It’s official. The Vancouver Whitecaps are star-crossed.

They had the better of the game against the Columbus Crew on Wednesday evening yet still came away with a 1-0 defeat.

Despite being without Hassli and Chiumiento the team looked to be in a very different mood than the previous games in Toronto. They pressed Columbus from the off, with Camilo in particular looking dangerous, and deserved to go in at half-time with a lead. The fact that they didn’t is testimony to a continuing failing amongst this group of players to finish off an opponent when they are vulnerable. Columbus were on the ropes but the knockout blow was never delivered.

One puzzling aspect of the Tom Soehn reign has been that the team frequently make a slow start to the second half, and they did so again on Wednesday, giving Columbus added heart in what was a much more even 45 minutes.

Luck seemed to be on Vancouver’s side in the 73rd minute when they were awarded a penalty-kick for one of those holding in the box offences that almost never gets punished, but Terry Dunfield hit a weak shot that was easily saved. Four minutes later it got worse when Shea Salinas was red carded, somewhat harshly, for a high challenge. Almost inevitably Columbus got the winner in the final minute of the game meaning that Vancouver have now lost four straight games and can forget any lingering hopes of a play-off spot.

The overall play was encouraging with quick movement and more willingness to shoot, from the midfield especially, but it seems as though the killer instinct that they need is going to be hard to instill into this group of players and is something that will somehow have to be addressed in the coming transfer window.

Allowing Dunfield to take the penalty however, was curious in the extreme.

After the game Soehn said that Eric Hassli was the regular spot kicker so he let the senior players on the field make the decision as to who would take the kick. That kind of decision needs to be decided before the game; corners and free-kicks are designated to specific players in training during the week so it’s odd that such an important task was left to the whim of who felt most confident it at the time.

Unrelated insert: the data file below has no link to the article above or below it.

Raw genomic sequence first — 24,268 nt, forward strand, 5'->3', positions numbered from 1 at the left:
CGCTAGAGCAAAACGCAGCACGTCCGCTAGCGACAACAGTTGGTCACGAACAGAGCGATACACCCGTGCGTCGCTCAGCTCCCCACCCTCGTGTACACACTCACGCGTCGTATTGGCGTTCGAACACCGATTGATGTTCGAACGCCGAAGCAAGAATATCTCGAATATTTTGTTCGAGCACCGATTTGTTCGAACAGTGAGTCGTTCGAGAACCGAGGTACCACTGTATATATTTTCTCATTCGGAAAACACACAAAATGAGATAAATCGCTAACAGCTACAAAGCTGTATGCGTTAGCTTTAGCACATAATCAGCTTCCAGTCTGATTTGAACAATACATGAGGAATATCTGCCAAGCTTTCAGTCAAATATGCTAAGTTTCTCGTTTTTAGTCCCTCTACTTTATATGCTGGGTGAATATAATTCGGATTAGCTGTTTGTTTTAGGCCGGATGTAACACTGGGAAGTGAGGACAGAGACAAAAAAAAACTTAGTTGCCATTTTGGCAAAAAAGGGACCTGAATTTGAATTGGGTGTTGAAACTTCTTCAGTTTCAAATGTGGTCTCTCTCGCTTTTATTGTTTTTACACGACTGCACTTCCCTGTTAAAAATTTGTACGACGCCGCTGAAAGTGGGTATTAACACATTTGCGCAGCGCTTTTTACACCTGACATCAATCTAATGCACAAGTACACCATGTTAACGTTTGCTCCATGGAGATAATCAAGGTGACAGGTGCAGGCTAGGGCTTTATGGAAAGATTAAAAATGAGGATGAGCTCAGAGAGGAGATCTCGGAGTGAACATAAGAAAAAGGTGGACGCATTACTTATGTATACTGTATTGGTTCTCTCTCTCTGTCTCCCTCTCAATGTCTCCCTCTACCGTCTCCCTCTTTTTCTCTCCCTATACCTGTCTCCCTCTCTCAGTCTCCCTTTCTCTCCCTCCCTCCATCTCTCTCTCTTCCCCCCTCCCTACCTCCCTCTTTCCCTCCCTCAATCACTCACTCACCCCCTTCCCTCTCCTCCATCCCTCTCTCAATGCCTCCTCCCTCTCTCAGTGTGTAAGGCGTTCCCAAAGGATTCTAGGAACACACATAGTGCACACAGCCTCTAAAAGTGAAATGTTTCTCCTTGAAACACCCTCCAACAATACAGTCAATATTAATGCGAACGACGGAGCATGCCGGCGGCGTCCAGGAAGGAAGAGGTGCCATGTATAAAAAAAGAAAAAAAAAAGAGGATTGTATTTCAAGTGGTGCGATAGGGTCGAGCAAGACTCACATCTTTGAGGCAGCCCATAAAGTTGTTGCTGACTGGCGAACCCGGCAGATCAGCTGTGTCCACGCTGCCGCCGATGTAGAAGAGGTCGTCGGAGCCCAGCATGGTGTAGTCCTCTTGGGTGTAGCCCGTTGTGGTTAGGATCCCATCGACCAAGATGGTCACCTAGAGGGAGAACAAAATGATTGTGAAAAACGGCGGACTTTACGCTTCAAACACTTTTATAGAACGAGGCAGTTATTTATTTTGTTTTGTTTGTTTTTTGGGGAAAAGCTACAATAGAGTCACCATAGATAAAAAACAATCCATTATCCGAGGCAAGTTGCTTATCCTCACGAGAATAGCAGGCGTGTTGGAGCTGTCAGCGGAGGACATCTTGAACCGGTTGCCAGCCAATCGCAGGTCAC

Fate may have been against them but, once again, the Whitecaps played no small part in their own demise.


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1 Comment

  1. Daniel Wagner
    July 7, 2011

    I think it’s a bit misleading to suggest that the Whitecaps had the better of the play in this game. Yes, they controlled the ball fairly well and had some good attacking plays that just didn’t pay off, but their defense gave up many golden opportunities, particularly early in the first half, that only did not become goals due to desperate slide tackles from defenders that shouldn’t have been that far out of position in the first place. Frankly, the ‘Caps were lucky not to be down 3-0 at the end of the half.

    I actually thought the Whitecaps played much better in the second half and were much more disciplined on the back line. I agree that Dunfield was an odd choice for the penalty shot, particularly because he had just entered the game – how comfortable could he have felt at that point? Better, in my mind, to let someone who had played the entire game and was feeling good to take it or, like you say, designate someone prior to the start of the game based on practices.

    I liked the offensive mindset from the ‘Caps, but they also took too many shots from distance when they had the opportunity to retain possession and work for a better opportunity. Camilo took a few shots from 30 yards out that were simply unnecessary.

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